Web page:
Must See on Kos: Roman Odeon

Must See on Kos: Roman Odeon

The Roman Odeon is one of the archeological landmarks of the Ancient Town of Kos. The building was discovered during excavations carried out in 1929 by the Italian archaeologist Luciano Laurenzi, who described his discoveries on the island in his paper “Nuovi contributi alla topografia storico archeologica di Coo,” in 1931.

You can reach the Kos Roman Odeon in less than 10 minuted by car from Astir Odysseus Kos Resort & Spa. As part of the complex of the Ancient Town of Kos, the Roman Odeon is one of the must-see landmarks during your visit, whether you are a history buff or you just want a beautiful photographic memento from our island. Don’t forget your camera, as this picturesque site is one of the symbols of Kos.

Although the original purpose of the Odeon was for music shows and competitions, the building was also used as the seat of the senate in Roman times. The Roman Odeon was originally roofed and had a capacity of about 750 people. It is preserved in good condition, despite several earthquakes that leveled other parts of the Ancient Town. Out of the fourteen rows of marble seats that made the area reserved for spectators in the Odeon’s heyday, only the first nine are the original, the rest being the result of restoration works. The first rows were reserved for noblemen, while the rest were designed for the regular folk. In its current form, the Roman Odeon boasts 18 rows. The original Odeon dates from the 2nd century. A.D.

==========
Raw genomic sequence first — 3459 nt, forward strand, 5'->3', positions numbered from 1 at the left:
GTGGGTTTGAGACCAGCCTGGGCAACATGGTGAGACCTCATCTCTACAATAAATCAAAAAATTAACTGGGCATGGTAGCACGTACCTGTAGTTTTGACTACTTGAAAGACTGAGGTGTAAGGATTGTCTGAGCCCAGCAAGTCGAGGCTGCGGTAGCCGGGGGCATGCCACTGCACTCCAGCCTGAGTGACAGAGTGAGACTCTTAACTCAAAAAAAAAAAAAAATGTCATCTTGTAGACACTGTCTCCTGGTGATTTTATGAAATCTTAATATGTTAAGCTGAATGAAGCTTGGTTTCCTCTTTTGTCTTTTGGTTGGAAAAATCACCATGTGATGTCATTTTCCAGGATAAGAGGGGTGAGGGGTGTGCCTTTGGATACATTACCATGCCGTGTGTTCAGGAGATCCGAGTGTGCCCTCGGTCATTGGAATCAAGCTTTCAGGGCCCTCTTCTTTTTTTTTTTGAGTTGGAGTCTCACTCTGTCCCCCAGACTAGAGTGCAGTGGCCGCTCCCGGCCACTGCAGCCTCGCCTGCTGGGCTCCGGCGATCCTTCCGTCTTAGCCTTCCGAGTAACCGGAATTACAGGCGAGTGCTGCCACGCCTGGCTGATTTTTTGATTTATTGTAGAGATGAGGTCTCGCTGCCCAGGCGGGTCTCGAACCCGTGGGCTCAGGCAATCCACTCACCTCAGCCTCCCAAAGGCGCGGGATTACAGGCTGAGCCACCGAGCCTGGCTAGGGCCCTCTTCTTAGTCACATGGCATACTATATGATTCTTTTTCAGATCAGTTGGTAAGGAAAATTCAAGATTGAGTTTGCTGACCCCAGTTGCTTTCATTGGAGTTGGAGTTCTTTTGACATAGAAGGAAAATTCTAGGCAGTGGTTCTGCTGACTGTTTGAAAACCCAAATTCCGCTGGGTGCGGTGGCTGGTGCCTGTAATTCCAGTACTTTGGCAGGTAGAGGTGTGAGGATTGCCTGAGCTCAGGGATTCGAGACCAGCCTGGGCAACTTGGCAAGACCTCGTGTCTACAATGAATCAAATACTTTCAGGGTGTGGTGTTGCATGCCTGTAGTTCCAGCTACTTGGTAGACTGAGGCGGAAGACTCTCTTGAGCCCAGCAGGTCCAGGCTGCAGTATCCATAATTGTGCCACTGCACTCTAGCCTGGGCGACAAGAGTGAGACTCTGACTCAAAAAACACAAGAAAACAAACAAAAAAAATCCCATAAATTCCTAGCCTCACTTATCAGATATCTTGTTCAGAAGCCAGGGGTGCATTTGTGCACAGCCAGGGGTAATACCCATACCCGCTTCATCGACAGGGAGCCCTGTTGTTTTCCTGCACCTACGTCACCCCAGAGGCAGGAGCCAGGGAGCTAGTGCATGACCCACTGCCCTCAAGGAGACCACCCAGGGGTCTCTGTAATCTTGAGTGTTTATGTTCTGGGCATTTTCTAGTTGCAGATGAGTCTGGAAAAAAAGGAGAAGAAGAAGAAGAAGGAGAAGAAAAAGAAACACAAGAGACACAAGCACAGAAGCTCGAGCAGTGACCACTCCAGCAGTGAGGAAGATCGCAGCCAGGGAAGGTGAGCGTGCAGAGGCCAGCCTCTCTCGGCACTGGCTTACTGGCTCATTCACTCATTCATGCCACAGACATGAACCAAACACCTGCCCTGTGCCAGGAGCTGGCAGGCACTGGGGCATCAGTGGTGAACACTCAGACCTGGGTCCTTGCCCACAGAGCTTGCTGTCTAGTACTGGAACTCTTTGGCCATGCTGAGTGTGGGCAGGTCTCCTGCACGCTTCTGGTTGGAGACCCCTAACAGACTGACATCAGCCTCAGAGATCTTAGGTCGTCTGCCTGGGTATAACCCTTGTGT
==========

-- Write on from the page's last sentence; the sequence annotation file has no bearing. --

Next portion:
During excavation works, archeologists discovered 18 marble statues, of which the most important is that of Hippocrates, currently exhibited at the Archaeological Museum of Kos. The orchestra stage was in good condition when unearthed and remains an excellent scene for musical and cultural events, which are held in summer months under the patronage of various cultural associations, the Ministry of Culture and Sport, and the municipality of Kos. When you visit the Roman Odeon do not miss the photo exhibition of the Archaeological Institute of Aegean Studies.